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Furlough Scheme enters its final month in September


The Furlough Scheme, which has been running since April of last year, is coming into its final month in September as the final bill for the scheme is predicted to be upwards of £70 billion.


The Furlough Scheme, which used to have the government contribute 80% towards workers wages, now only contributes 60% in August as employers chip in with an extra 20% to ensure that once the scheme finishes, employers do not find themselves dealing with drastically increased costs.


Nevertheless, the government does still contribute towards 60% of a workers wage, meaning that once this contribution is cut off, British firms will find themselves experiencing increased costs.


This is because the wage bill of firms will increase as the Furlough Scheme supports 1.75m employees as of the 2nd of August, with an estimated 1.5 to 2 million employees, that “at least half are working some hours each week,” the ONS reports.


This means that once the wage subsidy has finished, private firms will have two choices, either to pay the full wage of an extra 1.75 million employees, or, to begin laying off workers or decreasing their hours.


The bill for employers keeping a member of staff on furlough was £155 per month in June, £322 in July and £489 in August and September, the BBC reports.


Therefore, with this next change in Furlough payments, private firms may have to begin laying off workers or perhaps decreasing their hours in an effort to reduce costs and to maximise profits.


The reason why this is made possible is due to the fact that the majority of Furloughed individuals work in hospitality, an industry that is notorious for zero-hour contracts.


Although this is an effective way of cutting costs, as decreasing a wage bill for a business is felt almost instantly, laying off workers would have an adverse effect on the entire economy.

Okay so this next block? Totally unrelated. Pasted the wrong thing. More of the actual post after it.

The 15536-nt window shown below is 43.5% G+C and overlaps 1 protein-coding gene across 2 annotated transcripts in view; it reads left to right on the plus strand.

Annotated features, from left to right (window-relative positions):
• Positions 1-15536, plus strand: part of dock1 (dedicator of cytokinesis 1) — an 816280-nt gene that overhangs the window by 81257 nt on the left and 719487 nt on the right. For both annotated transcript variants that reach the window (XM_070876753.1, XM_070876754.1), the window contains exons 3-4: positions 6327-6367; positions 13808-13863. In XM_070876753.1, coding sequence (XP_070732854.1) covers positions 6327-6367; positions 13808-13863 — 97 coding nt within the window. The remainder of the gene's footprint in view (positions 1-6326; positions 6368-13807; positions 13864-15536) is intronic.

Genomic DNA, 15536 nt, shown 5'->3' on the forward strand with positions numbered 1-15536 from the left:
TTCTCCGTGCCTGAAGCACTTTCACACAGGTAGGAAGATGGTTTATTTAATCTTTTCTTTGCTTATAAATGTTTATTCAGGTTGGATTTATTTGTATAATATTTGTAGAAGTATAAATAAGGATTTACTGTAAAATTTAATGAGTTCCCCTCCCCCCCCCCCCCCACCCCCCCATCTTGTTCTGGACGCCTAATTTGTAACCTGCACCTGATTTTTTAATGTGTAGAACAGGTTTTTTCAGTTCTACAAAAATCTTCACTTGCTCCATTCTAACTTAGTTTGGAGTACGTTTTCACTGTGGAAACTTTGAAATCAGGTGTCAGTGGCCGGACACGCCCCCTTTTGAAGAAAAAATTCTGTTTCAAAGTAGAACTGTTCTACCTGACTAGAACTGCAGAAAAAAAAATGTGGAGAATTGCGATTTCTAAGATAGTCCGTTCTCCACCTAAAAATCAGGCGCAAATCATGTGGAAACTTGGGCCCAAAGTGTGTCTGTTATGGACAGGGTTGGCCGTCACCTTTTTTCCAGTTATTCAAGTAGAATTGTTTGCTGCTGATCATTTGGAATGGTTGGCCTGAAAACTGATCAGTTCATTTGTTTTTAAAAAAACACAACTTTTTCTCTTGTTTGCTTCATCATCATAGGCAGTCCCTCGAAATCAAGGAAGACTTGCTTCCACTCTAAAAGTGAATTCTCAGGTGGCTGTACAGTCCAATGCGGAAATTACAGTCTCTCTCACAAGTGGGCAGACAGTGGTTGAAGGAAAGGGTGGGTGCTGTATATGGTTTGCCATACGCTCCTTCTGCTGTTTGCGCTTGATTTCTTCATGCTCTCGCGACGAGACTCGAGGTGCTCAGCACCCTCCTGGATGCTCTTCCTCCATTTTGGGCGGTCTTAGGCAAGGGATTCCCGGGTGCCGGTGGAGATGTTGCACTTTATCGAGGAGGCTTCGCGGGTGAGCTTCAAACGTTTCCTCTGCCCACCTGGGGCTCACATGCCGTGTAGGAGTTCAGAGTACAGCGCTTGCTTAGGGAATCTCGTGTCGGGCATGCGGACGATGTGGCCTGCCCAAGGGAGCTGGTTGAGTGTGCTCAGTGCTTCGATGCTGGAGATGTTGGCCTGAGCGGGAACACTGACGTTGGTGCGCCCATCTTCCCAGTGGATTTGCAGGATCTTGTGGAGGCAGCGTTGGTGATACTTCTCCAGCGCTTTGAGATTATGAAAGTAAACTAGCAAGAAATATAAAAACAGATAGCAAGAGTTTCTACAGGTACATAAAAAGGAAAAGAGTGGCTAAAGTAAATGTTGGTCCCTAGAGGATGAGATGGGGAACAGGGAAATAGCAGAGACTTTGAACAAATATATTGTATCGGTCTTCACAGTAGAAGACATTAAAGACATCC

The UK’s unemployment rate has been slowly declining since December 2020, a trend that parallels with the UK’s successful vaccine rollout which has led to rising consumer confidence in the economy.

This boost in consumer confidence means that consumers spend more as higher certainty within the economy and labour markets means that individuals feel like they will retain their employment, because of this, they are more likely to spend.


And spend they did as once lockdown restrictions were lifted, the UK has been forecasted a spending spree of up to £50 billion, the Guardian reports.


This means that, because consumers are spending more, consumption, a component of aggregate demand rises, consequently, aggregate demand sees a net increase.

This can also lead to a multiplier effect as consumers spending extra cash means businesses see a rise in demand, resulting in the price mechanism kicking in as higher demand raises the price of goods and services.


However, as prices rise producers are incentivised then signalled to increase their factor inputs to raise output, for this reason even though firms will see an increase in labour costs as Furlough ends, they may not actually lay off workers as firms are currently looking to expand their output as UK vacancies are at a record high of 953,000 in July, the ONS reports.


For this reason, the ending of Furlough may not actually reverse the current downwards trend in unemployment as firms are looking to hire more workers to accommodate the recent surge in demand which we have seen as the UK economy opens up.


This means that although vacancies may decrease due to rising labour costs, there may be little to no offset in unemployment once when Furlough ends.


However, the Guardian reports that a winter surge of COVID-19 may force Rishi Sunak to change his decision in future.


Whether such a winter surge occurs is unknown, and, whether Furlough will be reintroduced is also uncertain as the £70 billion bill combined with record levels of government debt make the wage subsidy scheme ever so more expensive as the long term opportunity cost of debt-interest repayments is becoming more and more unfavourable. If a new wave of COVID-19 was to strike, however, the UK economy could potentially see itself in a very turbulent period as the likelihood will be that the progress which we have seen in the past few months regarding growth will be undone, a trend which will make the already recovering labour market ever so turbulent.

 

Written by Hubert Kucharski

Research compiled by Billy Ryan


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